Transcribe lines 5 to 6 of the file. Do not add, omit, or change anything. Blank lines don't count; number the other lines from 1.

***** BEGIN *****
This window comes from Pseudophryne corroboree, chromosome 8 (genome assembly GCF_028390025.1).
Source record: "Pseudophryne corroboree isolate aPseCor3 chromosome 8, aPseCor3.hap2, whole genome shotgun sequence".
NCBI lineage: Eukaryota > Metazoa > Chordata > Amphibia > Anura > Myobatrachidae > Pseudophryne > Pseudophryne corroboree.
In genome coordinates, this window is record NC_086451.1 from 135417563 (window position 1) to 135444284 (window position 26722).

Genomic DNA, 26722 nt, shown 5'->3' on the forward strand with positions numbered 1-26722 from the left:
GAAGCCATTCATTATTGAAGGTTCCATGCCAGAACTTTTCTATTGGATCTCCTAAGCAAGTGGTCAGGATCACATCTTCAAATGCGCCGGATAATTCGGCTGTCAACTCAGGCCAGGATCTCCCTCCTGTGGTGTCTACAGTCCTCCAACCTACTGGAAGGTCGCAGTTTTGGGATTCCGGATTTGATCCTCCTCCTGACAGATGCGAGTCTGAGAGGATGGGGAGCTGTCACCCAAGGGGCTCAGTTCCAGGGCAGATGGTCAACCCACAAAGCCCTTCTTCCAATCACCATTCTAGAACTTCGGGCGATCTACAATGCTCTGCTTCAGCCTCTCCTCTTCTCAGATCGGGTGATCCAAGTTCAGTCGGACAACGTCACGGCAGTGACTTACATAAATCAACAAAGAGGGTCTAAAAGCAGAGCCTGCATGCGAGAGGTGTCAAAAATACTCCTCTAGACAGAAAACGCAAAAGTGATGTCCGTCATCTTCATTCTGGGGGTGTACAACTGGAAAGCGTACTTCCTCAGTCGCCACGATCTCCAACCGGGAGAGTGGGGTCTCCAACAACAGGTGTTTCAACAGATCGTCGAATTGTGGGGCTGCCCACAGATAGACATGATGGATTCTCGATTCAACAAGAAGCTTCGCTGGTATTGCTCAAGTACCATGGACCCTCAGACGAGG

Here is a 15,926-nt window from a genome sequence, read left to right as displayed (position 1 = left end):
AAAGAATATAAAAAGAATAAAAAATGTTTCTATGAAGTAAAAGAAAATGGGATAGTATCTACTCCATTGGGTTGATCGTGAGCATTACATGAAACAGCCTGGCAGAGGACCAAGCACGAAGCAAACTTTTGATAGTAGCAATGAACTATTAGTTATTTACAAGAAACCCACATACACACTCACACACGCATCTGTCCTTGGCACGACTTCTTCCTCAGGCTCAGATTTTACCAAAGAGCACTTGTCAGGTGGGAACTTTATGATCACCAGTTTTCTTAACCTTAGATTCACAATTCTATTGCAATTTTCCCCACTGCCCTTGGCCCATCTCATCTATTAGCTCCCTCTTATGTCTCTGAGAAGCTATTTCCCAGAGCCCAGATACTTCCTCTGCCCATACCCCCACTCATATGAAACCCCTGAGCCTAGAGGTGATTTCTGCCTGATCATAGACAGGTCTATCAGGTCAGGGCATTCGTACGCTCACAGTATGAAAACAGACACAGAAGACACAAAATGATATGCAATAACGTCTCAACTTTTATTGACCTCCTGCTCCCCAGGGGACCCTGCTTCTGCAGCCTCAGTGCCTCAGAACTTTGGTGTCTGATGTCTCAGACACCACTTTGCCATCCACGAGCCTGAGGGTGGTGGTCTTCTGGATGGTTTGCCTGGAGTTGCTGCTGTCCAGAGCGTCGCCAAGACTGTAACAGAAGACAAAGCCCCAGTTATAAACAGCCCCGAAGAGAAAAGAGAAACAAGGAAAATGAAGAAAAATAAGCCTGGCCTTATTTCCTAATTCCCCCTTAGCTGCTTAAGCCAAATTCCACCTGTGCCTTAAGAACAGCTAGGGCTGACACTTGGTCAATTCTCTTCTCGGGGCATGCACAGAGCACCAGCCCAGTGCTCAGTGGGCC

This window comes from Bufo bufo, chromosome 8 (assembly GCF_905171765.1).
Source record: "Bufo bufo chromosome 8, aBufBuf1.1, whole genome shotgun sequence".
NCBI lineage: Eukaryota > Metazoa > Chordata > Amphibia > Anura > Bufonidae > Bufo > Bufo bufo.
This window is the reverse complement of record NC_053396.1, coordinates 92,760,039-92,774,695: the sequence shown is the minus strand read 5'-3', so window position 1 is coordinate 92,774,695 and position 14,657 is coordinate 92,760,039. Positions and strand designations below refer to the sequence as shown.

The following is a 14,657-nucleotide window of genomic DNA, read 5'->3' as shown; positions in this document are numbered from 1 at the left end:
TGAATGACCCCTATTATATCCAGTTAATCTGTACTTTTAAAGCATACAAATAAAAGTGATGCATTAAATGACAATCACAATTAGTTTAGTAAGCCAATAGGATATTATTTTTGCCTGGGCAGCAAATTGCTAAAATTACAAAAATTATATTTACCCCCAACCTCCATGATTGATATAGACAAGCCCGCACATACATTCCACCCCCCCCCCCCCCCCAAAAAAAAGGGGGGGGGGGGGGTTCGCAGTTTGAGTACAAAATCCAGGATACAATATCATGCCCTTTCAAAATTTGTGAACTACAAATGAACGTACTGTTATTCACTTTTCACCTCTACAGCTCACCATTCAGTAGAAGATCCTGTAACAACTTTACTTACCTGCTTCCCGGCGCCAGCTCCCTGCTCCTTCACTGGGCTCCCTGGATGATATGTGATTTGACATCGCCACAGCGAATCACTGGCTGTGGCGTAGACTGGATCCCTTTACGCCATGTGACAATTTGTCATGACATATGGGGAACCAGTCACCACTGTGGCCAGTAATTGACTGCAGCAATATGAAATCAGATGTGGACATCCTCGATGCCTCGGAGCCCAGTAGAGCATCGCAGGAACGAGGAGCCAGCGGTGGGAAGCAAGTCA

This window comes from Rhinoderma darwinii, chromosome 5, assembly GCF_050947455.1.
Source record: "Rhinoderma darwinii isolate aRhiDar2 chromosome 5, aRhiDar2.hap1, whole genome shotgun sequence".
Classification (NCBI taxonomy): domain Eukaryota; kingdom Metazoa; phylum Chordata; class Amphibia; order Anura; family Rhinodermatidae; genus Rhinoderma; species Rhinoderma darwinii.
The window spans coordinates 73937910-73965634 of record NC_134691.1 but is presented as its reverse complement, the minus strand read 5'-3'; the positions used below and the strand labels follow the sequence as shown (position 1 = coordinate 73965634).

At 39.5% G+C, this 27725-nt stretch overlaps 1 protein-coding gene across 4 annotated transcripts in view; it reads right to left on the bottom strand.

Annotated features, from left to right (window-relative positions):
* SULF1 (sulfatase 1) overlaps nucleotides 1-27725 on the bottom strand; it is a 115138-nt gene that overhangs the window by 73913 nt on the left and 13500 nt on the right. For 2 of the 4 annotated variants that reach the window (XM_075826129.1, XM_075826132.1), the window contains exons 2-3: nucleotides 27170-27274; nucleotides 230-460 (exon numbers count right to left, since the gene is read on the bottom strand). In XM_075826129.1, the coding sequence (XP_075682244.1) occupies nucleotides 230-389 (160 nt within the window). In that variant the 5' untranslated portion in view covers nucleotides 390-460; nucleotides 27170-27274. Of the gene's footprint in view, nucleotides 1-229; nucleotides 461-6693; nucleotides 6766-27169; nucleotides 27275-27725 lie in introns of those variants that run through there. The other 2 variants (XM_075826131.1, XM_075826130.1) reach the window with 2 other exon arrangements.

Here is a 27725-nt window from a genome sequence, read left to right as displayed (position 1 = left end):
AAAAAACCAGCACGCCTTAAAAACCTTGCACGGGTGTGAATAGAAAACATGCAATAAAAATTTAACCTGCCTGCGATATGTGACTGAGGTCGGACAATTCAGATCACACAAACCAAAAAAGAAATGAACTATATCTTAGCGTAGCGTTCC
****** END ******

Genomic DNA, 26722 nt, shown 5'->3' on the forward strand with positions numbered 1-26722 from the left:
GAAGCCATTCATTATTGAAGGTTCCATGCCAGAACTTTTCTATTGGATCTCCTAAGCAAGTGGTCAGGATCACATCTTCAAATGCGCCGGATAATTCGGCTGTCAACTCAGGCCAGGATCTCCCTCCTGTGGTGTCTACAGTCCTCCAACCTACTGGAAGGTCGCAGTTTTGGGATTCCGGATTTGATCCTCCTCCTGACAGATGCGAGTCTGAGAGGATGGGGAGCTGTCACCCAAGGGGCTCAGTTCCAGGGCAGATGGTCAACCCACAAAGCCCTTCTTCCAATCACCATTCTAGAACTTCGGGCGATCTACAATGCTCTGCTTCAGCCTCTCCTCTTCTCAGATCGGGTGATCCAAGTTCAGTCGGACAACGTCACGGCAGTGACTTACATAAATCAACAAAGAGGGTCTAAAAGCAGAGCCTGCATGCGAGAGGTGTCAAAAATACTCCTCTAGACAGAAAACGCAAAAGTGATGTCCGTCATCTTCATTCTGGGGGTGTACAACTGGAAAGCGTACTTCCTCAGTCGCCACGATCTCCAACCGGGAGAGTGGGGTCTCCAACAACAGGTGTTTCAACAGATCGTCGAATTGTGGGGCTGCCCACAGATAGACATGATGGATTCTCGATTCAACAAGAAGCTTCGCTGGTATTGCTCAAGTACCATGGACCCTCAGACGAGG